National Post

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October 9, 2000

Protecting voters from democracy

George Koch
National Post

The court challenge that began in Calgary last week to a law to restrict spending by independent groups during federal election campaigns is nominally about free speech. Equally important, the challenger is fighting a creeping campaign by the federal Liberals and their acolytes in the bureaucracy and academe to cartelize federal elections.

Bill C-2, the new Canada Elections Act, prohibits anyone other than registered political parties and one other favoured group -- the media -- from spending more than $150,000 during a campaign to promote or criticize a party or candidate or any cause linked to a party or candidate. It imposes huge fines and jail terms on violators, plus onerous registration and disclosure requirements on those planning to spend legal amounts.

Since the early '80s, three laws very much like Bill C-2 have been struck down, thanks to challenges mounted by the National Citizens Coalition (NCC). Trial and appeals courts have agreed these "gag laws" violate the Charter of Rights and Freedoms in ways that cannot be justified in a free and democratic society.

In this trial, again instigated by the NCC, the government's key witnesses are still to come. But so far, things aren't going too well. Fred Fletcher, a political scientist from York University, testified independent groups could mount reasonable advertising campaigns within Bill C-2's limits. Under cross examination, he admitted you couldn't do anything "significant" with less than $1-million.

No kidding -- $150,000 is virtually nothing in the world of advertising. A full page in a big-city newspaper costs $5,000 or more; national papers like this one charge perhaps $20,000. Network TV air time is prohibitive. Even a sustained campaign on local private radio would quickly drain $150,000. Put another way, Bill C-2's limit would be breached if every Albertan contributed even a nickel to a given cause.

Under this law, Air Canada, say, can spend any amount of money between elections to extol the great benefits of its monopoly. But Westjet, or a consumers' group, could not assemble a coherent media buy during an election campaign to call for open competition.

The government's lawyers do not deny Bill C-2 violates at least one Charter right. They argue this is justifiable because it is aimed at preventing a serious harm: The manipulation of elections. Demonstrating a harm is important, because courts require a compelling public purpose to rationalize setting aside Charter rights.

The only problem is, there is no evidence. If independent campaign spending undermined the integrity of the electoral process, we should have noticed by now. In the most recent challenge, to B.C.'s gag law, the court castigated the province's lawyers for relying on hypotheses and predictions.

Filip Palda, an economist at the University of Quebec, election finance specialist and the NCC's expert, argues that none of the government side's experts demonstrate in their submissions that independent election spending causes harm. They merely assert it, based on their "intuition."

Government experts such as Peter Aucoin, a political scientist at Dalhousie University, substitute a series of rhetorical tricks for facts, evidence or a real-world example. They equate the amount of independent campaign spending with effects on people's voting intentions. They brand these (unsubstantiated) effects "undue influence," and equate them with harms such as "corruption."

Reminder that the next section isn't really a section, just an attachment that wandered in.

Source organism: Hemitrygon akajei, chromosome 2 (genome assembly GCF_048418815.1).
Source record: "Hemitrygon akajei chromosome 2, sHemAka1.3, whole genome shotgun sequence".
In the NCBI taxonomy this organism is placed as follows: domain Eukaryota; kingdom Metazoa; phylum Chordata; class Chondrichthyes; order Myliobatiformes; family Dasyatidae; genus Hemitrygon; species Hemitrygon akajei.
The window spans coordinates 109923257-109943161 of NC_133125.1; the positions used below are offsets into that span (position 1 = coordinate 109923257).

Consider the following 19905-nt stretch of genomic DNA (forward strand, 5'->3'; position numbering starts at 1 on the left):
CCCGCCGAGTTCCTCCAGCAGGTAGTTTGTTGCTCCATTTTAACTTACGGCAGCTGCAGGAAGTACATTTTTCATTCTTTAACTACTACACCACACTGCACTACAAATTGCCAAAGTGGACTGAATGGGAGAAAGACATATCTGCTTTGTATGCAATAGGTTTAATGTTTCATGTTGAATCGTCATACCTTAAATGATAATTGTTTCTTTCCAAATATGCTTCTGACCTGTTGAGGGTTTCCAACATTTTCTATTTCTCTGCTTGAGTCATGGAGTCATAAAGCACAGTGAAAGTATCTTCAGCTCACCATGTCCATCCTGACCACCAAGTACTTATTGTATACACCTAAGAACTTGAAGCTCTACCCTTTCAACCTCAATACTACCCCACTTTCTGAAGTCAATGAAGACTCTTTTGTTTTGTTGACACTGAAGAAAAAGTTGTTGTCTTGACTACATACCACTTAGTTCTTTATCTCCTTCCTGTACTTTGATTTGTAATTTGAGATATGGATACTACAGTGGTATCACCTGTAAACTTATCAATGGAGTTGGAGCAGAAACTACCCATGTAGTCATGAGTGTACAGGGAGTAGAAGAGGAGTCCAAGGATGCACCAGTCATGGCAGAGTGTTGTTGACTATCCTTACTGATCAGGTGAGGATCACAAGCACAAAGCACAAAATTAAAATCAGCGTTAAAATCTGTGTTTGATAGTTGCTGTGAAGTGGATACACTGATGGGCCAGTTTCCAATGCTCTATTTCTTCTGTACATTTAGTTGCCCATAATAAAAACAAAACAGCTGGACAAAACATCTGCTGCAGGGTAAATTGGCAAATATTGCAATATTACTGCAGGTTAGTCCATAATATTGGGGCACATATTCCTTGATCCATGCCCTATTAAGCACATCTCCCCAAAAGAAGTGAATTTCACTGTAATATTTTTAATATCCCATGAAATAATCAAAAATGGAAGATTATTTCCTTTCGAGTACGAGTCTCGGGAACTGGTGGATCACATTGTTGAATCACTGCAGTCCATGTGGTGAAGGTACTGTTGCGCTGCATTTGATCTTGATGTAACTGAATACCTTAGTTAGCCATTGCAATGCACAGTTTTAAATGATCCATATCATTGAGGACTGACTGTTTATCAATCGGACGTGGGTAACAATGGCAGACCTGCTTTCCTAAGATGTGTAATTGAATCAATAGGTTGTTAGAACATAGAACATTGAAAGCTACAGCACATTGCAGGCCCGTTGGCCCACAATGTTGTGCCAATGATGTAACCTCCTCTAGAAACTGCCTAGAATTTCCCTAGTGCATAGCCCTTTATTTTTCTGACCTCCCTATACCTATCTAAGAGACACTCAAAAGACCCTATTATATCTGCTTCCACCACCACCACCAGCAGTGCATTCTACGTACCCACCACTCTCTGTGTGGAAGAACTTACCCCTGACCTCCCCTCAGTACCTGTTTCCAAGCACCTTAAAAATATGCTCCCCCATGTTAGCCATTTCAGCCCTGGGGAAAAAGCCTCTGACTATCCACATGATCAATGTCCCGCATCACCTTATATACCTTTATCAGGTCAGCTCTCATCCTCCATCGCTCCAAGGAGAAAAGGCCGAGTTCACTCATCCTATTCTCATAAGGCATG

What's frightening is that we're having this debate at all. The government and its experts argue Bill C-2 is about "equality" and "fairness" and that most annoying of clichés, a "level playing field."

Their underlying logic, however, is that if anyone outside the political parties sways any voter's opinion, and that a person or group spent money to get the message out, the election is unfair, unequal or unlevel. By that reasoning, non-party participation is acceptable only so long as it's demonstrably ineffective.

At best, that's hugely condescending, implying Canadian voters are too obtuse to separate propaganda from reason. Worse, it suggests the gag law's proponents believe only the established political parties should be allowed to influence people's judgment. In other words, an electoral cartel.

The gag law's spending restrictions contain one other huge exception: news and opinions generated by the news media. There's obvious self-interest behind admitting them into the cartel. But it may be a serious error, for it strengthens the NCC's argument that if there's inequality during the next election, it'll be caused by the gag law, not the age-old freedoms it restricted.

Ultimately, the gag law challenge is about two irreconcilable views of democracy. Under one, elections are intellectual free-for-alls in which all society's individuals and associations can compete for voters' attention and agreement, resulting in a winner bearing a message about what kind of government the people want. Society shapes the state.

Under the other, elections are carefully controlled events, in which established parties put forward what they consider appropriate alternatives within narrow parameters they set, and voters choose from among them, using information supplied mainly by the contestants. The state shapes society. Judging by Bill C-2, that is the model favoured by the Liberal government, a number of prominent academics and, remarkably, the chief electoral officer.

Those aren't two visions of democracy at all, but one of democracy and another of oligarchy and incipient tyranny.

As Eric Groody, one of the NCC's lawyers, said in a previous gag law trial, what the government really appears to fear is that people will "vote the wrong way."

George Koch is a Calgary writer.

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